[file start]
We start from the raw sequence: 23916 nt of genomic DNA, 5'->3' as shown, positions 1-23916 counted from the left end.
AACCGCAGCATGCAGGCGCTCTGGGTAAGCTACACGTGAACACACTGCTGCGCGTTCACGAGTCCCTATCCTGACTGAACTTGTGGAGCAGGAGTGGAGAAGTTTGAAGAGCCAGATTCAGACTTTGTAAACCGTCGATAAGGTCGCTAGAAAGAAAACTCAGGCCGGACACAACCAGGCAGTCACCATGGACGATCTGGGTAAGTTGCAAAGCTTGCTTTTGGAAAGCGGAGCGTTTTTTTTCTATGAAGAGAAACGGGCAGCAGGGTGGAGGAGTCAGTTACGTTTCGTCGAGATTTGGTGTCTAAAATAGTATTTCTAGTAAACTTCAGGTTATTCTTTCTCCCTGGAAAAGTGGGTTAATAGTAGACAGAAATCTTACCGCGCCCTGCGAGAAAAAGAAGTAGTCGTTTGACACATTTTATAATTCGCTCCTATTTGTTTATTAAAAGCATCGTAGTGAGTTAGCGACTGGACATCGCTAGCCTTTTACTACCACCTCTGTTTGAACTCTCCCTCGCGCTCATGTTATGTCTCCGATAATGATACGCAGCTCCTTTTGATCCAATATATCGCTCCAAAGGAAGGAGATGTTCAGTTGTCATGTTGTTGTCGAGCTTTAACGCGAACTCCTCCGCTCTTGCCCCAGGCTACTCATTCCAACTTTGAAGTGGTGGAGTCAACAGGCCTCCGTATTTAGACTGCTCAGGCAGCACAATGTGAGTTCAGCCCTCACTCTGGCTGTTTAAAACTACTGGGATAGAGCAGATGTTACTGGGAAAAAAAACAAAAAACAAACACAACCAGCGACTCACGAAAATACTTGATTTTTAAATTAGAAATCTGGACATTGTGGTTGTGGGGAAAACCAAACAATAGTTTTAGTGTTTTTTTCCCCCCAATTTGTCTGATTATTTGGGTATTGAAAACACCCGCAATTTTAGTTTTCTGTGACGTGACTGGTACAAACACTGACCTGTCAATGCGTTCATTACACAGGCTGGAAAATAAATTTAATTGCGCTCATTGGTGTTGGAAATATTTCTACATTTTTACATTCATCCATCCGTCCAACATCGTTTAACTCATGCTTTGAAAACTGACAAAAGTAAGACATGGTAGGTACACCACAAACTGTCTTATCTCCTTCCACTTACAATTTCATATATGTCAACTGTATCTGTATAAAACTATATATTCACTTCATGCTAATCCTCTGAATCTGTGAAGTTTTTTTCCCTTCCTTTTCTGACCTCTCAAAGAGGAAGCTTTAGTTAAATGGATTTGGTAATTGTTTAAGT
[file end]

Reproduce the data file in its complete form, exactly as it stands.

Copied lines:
We start from the raw sequence: 23916 nt of genomic DNA, 5'->3' as shown, positions 1-23916 counted from the left end.
AACCGCAGCATGCAGGCGCTCTGGGTAAGCTACACGTGAACACACTGCTGCGCGTTCACGAGTCCCTATCCTGACTGAACTTGTGGAGCAGGAGTGGAGAAGTTTGAAGAGCCAGATTCAGACTTTGTAAACCGTCGATAAGGTCGCTAGAAAGAAAACTCAGGCCGGACACAACCAGGCAGTCACCATGGACGATCTGGGTAAGTTGCAAAGCTTGCTTTTGGAAAGCGGAGCGTTTTTTTTCTATGAAGAGAAACGGGCAGCAGGGTGGAGGAGTCAGTTACGTTTCGTCGAGATTTGGTGTCTAAAATAGTATTTCTAGTAAACTTCAGGTTATTCTTTCTCCCTGGAAAAGTGGGTTAATAGTAGACAGAAATCTTACCGCGCCCTGCGAGAAAAAGAAGTAGTCGTTTGACACATTTTATAATTCGCTCCTATTTGTTTATTAAAAGCATCGTAGTGAGTTAGCGACTGGACATCGCTAGCCTTTTACTACCACCTCTGTTTGAACTCTCCCTCGCGCTCATGTTATGTCTCCGATAATGATACGCAGCTCCTTTTGATCCAATATATCGCTCCAAAGGAAGGAGATGTTCAGTTGTCATGTTGTTGTCGAGCTTTAACGCGAACTCCTCCGCTCTTGCCCCAGGCTACTCATTCCAACTTTGAAGTGGTGGAGTCAACAGGCCTCCGTATTTAGACTGCTCAGGCAGCACAATGTGAGTTCAGCCCTCACTCTGGCTGTTTAAAACTACTGGGATAGAGCAGATGTTACTGGGAAAAAAAACAAAAAACAAACACAACCAGCGACTCACGAAAATACTTGATTTTTAAATTAGAAATCTGGACATTGTGGTTGTGGGGAAAACCAAACAATAGTTTTAGTGTTTTTTTCCCCCCAATTTGTCTGATTATTTGGGTATTGAAAACACCCGCAATTTTAGTTTTCTGTGACGTGACTGGTACAAACACTGACCTGTCAATGCGTTCATTACACAGGCTGGAAAATAAATTTAATTGCGCTCATTGGTGTTGGAAATATTTCTACATTTTTACATTCATCCATCCGTCCAACATCGTTTAACTCATGCTTTGAAAACTGACAAAAGTAAGACATGGTAGGTACACCACAAACTGTCTTATCTCCTTCCACTTACAATTTCATATATGTCAACTGTATCTGTATAAAACTATATATTCACTTCATGCTAATCCTCTGAATCTGTGAAGTTTTTTTCCCTTCCTTTTCTGACCTCTCAAAGAGGAAGCTTTAGTTAAATGGATTTGGTAATTGTTTAAGT